Walking Small

Nature will bear the closest inspection; she inspires us to lay our eye level with the smallest leaf, and take an insect view of its plain.

~Henry David Thoreau

The heat of summer is not my friend. It slows me down, saps me of energy, and makes me a little complacent I’m afraid. But, there is one saving grace – the abundance of minute life forms taking advantage of the green world that exists (in abundance I might add) outside our door. And, lucky for me, it doesn’t requite much effort to saunter around the yard, poking through the greenery, perusing the native plants, and looking for our tiny neighbors. I’ll most likely have several posts in the coming weeks that result from such forays into our yard jungle. Here are some recent discoveries…

Fall webworms leaf damage

Skeletonized leaves of a mulberry are the handiwork of Fall Webworms (click photos to enlarge)

Fall webworms on mulberry close up

The craftsmen (larvae of Fall Webworm, Hyphantria cunea) at work on a mulberry leaf

Fall Webworms are a widespread moth caterpillar easily recognized by their often large silken tents covering leaves and the branches of many species of hardwood trees in late summer and Fall. In contrast, the Eastern Tent Caterpillar makes its silken hideaways in the forks of branches (of mainly wild cherry trees around here) in the spring. Females lay clusters of several hundred eggs on a leaf and the young larvae construct silk tents and feed on the leaves underneath, moving to new branches when they skeletonize one food source. When disturbed, they do a group fling and jerk dance to attempt to drive away any predators or parasitoids.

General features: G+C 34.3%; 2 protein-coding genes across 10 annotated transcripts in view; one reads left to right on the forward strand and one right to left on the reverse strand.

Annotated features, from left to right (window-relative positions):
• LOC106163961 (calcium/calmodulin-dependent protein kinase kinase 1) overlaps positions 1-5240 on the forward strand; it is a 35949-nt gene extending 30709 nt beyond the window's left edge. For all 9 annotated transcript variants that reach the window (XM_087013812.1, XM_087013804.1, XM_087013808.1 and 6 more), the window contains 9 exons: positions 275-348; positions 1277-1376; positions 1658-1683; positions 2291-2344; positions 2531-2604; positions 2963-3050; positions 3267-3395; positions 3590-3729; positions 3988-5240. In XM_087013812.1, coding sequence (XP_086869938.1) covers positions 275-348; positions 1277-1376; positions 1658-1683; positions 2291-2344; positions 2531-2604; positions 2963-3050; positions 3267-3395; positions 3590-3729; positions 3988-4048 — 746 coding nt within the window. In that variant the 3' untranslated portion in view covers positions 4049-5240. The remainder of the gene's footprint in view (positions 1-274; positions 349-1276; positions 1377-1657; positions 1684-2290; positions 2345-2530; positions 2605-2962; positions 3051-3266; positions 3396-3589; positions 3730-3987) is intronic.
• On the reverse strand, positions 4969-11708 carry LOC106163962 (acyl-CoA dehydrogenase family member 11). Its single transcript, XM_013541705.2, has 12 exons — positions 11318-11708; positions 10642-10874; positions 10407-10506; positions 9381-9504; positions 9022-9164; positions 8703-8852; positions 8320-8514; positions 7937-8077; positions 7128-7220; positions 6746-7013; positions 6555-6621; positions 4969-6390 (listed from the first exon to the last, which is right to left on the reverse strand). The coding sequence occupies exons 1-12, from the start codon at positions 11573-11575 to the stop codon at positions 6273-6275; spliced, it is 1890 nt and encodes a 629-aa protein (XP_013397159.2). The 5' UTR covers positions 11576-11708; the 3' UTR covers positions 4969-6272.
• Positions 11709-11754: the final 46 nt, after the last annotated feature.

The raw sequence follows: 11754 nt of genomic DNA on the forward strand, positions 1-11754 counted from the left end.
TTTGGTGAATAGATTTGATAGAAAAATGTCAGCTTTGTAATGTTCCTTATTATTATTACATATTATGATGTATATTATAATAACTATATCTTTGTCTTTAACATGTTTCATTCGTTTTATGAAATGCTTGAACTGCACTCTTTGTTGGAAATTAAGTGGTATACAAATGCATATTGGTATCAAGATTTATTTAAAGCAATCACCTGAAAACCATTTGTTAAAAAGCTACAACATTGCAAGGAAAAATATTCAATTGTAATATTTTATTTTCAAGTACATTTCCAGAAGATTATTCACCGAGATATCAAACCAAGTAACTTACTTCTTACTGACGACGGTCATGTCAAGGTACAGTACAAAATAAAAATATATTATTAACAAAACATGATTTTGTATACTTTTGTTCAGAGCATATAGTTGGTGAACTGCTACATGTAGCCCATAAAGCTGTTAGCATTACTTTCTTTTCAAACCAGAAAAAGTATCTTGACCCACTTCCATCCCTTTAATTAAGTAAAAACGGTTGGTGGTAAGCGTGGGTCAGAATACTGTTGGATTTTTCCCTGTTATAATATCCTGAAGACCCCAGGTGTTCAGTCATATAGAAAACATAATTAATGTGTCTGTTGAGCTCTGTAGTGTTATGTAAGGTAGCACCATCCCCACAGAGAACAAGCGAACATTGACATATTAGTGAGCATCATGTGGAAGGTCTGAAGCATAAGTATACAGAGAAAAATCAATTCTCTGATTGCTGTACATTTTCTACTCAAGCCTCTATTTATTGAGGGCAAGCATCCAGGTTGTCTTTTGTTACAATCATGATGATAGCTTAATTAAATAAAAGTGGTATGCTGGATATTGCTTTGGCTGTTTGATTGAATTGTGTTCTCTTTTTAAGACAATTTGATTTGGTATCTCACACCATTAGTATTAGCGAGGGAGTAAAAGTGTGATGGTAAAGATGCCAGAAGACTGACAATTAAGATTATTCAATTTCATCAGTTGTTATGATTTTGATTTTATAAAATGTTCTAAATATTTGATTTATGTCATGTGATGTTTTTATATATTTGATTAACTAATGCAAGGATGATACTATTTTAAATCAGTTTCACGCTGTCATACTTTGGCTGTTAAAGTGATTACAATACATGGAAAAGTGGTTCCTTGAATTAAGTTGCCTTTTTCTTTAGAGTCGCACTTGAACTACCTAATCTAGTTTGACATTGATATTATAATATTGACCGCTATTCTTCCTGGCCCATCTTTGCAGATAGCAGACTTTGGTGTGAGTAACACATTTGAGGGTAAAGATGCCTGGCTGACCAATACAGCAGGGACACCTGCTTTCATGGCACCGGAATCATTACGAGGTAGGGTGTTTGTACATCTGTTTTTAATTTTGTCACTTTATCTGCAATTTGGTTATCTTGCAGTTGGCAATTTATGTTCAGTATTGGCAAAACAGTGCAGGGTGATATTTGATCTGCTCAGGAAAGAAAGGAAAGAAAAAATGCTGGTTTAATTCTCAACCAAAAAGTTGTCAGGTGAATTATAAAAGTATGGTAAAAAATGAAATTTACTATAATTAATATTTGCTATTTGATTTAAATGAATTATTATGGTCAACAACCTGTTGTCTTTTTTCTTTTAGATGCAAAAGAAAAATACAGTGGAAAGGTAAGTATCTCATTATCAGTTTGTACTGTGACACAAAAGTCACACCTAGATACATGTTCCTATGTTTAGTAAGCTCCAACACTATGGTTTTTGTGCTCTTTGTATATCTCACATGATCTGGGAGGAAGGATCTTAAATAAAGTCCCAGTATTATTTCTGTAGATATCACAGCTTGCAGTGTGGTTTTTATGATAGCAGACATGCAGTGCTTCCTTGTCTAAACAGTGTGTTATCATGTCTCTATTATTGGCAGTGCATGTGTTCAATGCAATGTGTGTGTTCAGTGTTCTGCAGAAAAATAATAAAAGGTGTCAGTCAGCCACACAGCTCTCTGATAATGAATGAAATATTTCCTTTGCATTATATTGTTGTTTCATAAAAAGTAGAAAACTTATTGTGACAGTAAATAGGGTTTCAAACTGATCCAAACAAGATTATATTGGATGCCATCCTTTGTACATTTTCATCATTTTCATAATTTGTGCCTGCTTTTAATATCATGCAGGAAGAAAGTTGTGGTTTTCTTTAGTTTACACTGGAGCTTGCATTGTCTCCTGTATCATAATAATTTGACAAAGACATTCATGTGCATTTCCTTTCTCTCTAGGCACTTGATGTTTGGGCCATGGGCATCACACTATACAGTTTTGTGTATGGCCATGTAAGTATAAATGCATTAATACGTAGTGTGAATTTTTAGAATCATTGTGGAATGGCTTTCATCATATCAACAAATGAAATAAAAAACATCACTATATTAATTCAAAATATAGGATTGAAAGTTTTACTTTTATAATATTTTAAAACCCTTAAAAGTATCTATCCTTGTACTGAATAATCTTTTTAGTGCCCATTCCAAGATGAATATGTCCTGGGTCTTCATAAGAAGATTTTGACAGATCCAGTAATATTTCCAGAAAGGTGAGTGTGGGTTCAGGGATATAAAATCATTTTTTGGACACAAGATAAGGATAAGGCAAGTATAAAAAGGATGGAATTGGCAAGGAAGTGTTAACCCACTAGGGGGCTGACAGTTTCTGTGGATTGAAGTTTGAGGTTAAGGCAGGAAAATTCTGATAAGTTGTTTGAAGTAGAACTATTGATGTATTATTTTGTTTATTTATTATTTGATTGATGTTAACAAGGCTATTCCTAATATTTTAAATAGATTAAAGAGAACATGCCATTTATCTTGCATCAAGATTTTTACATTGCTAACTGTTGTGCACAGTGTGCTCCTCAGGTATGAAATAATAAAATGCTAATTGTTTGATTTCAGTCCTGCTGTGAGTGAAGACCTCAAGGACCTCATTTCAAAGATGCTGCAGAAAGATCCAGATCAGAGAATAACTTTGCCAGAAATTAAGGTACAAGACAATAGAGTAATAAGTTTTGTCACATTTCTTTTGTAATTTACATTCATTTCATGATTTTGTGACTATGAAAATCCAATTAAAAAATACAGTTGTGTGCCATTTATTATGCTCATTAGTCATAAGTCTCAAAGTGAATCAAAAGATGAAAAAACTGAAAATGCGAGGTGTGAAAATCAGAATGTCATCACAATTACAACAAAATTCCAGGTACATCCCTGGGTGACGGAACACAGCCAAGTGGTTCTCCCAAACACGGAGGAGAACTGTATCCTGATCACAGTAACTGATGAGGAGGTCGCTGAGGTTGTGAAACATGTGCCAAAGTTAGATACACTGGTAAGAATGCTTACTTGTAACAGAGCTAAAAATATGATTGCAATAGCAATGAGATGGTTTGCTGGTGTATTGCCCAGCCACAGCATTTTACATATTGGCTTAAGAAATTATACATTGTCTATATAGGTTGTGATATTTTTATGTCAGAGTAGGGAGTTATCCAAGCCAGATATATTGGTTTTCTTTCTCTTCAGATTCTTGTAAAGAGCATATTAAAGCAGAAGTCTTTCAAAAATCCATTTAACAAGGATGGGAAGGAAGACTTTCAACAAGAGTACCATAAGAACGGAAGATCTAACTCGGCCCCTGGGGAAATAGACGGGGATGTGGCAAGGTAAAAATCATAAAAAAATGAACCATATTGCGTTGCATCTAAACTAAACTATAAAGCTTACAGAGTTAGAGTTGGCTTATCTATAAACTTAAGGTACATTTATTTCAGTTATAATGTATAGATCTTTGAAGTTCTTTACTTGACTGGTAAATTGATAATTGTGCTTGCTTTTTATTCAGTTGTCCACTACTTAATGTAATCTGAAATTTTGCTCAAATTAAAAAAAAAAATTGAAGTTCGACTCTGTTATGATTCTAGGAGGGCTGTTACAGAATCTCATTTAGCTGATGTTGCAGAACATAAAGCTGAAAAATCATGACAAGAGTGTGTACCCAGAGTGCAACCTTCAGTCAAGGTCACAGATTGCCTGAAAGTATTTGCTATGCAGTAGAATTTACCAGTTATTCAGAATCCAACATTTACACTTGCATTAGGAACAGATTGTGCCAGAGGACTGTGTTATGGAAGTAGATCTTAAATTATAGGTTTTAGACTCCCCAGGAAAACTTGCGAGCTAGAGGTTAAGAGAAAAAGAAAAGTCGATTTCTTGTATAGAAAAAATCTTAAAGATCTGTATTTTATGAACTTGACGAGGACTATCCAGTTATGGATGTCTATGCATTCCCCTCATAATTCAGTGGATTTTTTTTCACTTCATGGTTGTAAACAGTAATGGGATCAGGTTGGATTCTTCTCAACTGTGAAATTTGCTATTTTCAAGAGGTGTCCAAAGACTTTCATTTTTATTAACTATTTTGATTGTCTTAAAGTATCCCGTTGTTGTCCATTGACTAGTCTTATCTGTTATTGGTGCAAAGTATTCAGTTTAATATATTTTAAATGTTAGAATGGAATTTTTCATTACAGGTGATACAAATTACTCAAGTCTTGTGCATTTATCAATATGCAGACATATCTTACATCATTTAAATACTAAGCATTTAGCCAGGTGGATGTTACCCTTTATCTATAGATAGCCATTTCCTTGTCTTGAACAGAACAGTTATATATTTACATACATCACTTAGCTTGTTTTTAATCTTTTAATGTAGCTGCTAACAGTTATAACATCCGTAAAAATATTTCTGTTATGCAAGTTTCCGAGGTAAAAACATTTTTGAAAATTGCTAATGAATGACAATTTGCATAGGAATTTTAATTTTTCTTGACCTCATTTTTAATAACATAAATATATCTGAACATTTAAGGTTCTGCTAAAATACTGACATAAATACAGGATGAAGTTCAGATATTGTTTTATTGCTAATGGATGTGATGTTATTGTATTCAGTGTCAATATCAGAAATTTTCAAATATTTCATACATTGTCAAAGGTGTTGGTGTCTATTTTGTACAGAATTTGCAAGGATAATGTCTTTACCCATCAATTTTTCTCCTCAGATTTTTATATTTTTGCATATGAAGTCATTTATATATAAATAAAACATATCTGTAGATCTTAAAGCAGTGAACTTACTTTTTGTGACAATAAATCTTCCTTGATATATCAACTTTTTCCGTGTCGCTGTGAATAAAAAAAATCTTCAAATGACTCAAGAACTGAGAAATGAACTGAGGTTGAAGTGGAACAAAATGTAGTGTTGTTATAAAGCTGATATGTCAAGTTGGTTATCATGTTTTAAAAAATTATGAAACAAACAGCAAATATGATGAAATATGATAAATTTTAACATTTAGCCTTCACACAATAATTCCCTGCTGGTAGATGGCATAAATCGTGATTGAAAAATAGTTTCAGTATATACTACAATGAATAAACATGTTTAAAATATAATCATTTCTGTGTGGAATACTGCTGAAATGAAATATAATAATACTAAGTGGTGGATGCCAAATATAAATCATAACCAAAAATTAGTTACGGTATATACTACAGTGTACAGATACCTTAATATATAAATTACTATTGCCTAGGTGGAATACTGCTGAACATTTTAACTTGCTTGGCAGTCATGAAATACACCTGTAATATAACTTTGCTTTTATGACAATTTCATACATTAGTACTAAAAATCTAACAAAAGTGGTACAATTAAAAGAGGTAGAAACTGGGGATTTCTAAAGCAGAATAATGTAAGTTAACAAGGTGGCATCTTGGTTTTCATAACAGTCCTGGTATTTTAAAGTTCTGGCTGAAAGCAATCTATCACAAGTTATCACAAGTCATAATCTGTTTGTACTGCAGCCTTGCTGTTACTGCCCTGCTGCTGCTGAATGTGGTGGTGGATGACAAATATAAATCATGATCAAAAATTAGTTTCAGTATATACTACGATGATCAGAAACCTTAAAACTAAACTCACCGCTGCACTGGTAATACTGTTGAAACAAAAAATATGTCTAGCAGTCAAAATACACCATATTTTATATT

Fall webworm close up 1

Close up of a group of Fall Webworm larvae

Northern Flatid Planthopper

An adult Northern Flatid Planthopper, Flatormenis proxima

We often find these distinctive planthoppers along the stems of many of our native wildflowers. This is probably the most common planthopper in our yard and is easily identified by its pale green coloration and the right angle of the rear corner of the wings.

Scudder's Bush Katydid nymph

Scudder’s Bush Katydid nymph, Scudderia sp.

One of my favorite tiny neighbors is the nymph stage of Scudder’s Bush Katydid. They are both gangly and bold in their appearance, with banded antennae to top off their comical look.

Blackened milkweed beetle showing pattern on dorsal surface?

Blackened Milkweed Beetle, Tetraopes melanurus